For a final test, I cobbled up a PC oscilloscope probe and a copy of Visual Analyzer to monitor the voltage and frequency spectrum at the cigarette lighter port with and without the FuelDoctor.  This too was inconclusive since my diagnostic hardware didn’t show anything nearly as obvious as the photo on the FuelDoctor website.

From the FuelDoctor web site -- demonstrating the filtering capability of the device.

There are some compelling technical test results on the FuelDoctor web site, a summary of which is provided in the following table, but it appears that for the bottom line, your results will vary depending on your vehicle.  Since the product comes with a 30-day guarantee, it doesn’t hurt to try it out.

Make/ModelYear%Increase in MPG
Ford Focus200416%
Mazda 6200713%
Mazda 3200719%
Subaru Legacy199632%
Honda CR-V200112%
Toyota Vios200531%
Toyota D4D200013%
Isuzu Truck20067%
Toyota Camryn/a36%
Toyota Truck200312%
Honda CR-V200112%
Toyota Camry200823%
Isuzu DMax200620%

Table extracted from various technical sheets found on the FuelDoctor web site.


Product Information

  • Small, non-intrusive, 30-day guarantee.
  • Might not help

22 thoughts on “FuelDoctor Fuel Saving Device Review”

  1. Gadgeteer Comment Policy - Please read before commenting
  2. This type of device has no ability to do anything since it is plugged to a lighter port.
    Have tested there type of products for customers before at my shop.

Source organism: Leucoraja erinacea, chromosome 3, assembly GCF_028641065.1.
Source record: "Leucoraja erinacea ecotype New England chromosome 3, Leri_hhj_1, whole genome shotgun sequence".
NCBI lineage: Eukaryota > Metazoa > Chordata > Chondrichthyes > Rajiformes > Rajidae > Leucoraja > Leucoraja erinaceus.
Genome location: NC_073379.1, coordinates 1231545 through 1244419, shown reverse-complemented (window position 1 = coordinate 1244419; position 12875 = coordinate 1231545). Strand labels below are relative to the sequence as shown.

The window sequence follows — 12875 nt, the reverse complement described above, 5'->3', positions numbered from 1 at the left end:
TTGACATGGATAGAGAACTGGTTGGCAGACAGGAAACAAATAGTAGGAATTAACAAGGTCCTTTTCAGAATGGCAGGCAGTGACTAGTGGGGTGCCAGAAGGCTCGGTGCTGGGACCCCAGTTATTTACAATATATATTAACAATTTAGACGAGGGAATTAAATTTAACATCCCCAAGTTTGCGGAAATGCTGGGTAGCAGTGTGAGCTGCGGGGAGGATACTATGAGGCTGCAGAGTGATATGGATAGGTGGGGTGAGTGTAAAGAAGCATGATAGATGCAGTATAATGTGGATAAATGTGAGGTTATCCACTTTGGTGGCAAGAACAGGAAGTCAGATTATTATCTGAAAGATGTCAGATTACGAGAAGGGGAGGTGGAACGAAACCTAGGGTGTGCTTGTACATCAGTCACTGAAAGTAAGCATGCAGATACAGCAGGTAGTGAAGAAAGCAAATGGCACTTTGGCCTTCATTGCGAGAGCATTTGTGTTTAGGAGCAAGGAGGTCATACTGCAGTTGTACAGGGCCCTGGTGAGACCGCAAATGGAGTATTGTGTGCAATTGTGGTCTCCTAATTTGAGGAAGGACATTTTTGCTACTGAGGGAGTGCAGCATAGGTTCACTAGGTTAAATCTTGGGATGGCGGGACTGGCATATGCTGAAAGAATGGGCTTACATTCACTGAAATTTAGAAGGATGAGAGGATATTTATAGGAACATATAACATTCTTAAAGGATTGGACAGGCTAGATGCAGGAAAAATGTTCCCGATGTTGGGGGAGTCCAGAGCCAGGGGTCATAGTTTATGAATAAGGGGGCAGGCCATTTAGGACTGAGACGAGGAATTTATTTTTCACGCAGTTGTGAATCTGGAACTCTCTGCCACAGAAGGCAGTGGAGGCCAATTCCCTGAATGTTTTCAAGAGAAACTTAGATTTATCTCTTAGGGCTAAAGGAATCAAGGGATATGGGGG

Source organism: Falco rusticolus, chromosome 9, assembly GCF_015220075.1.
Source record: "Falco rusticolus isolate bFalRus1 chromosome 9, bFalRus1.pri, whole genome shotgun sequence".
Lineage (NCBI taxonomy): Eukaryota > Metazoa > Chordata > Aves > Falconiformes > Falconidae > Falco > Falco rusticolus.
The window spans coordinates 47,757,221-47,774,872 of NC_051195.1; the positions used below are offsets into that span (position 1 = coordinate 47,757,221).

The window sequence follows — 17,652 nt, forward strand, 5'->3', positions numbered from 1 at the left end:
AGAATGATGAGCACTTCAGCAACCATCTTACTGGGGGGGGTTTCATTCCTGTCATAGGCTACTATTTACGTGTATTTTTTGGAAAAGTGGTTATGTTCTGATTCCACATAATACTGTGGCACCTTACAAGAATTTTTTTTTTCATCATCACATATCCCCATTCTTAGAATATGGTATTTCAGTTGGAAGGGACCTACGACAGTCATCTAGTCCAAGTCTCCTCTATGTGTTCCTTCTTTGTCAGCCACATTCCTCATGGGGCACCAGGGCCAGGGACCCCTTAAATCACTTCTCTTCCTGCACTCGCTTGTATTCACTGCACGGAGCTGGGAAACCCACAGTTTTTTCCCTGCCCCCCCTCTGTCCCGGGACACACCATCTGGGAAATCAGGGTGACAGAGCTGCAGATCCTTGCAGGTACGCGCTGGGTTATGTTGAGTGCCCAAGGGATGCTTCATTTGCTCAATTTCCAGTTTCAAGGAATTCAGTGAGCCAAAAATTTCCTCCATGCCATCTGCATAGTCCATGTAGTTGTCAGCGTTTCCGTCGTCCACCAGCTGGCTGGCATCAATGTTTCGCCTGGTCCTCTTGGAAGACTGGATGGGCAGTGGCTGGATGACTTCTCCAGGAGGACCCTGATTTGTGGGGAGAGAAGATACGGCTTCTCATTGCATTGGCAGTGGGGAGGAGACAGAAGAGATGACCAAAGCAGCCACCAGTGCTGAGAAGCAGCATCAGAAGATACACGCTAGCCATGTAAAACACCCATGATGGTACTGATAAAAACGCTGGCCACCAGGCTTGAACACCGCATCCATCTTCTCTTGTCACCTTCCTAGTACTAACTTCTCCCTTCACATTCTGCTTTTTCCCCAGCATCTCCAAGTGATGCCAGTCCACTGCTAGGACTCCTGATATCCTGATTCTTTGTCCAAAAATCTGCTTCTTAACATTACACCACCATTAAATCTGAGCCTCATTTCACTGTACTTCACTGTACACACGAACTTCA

Most new vehicles already squeeze out as much as possible out of the fuel mileage.
    Drive 55 ,keep your tires inflated ,to specs and you will see better fuel economy.

  3. The concept is not sound. If electric system spikes had an impact on fuel economy, they’d need to be managed at the alternator, not downstream at a 12v outlet. Of course the “test results” are “compelling” from the manufacturer’s website. Your own experience flies in the face of their claims, yet you still seem to want to give them the benefit of a doubt.

    Supposedly, FuelDoctor has provided the device to Consumer Reports for testing. I wouldn’t spend a red cent until a credible independent tester evaluates the device. I think the FuelDoctor is engineered to extract money from the gullible, and it’s probably really effective at that.

  4. There are many products that claim to improve fuel-economy by 5-10% and the vast majority of them do nothing other than lighten the wallet (which may have an effect, but only if you paid with the thousands of pennies you would otherwise keep in there).

    I suspect that whatever fuel economy improvements are probably caused by the burning of snake oil.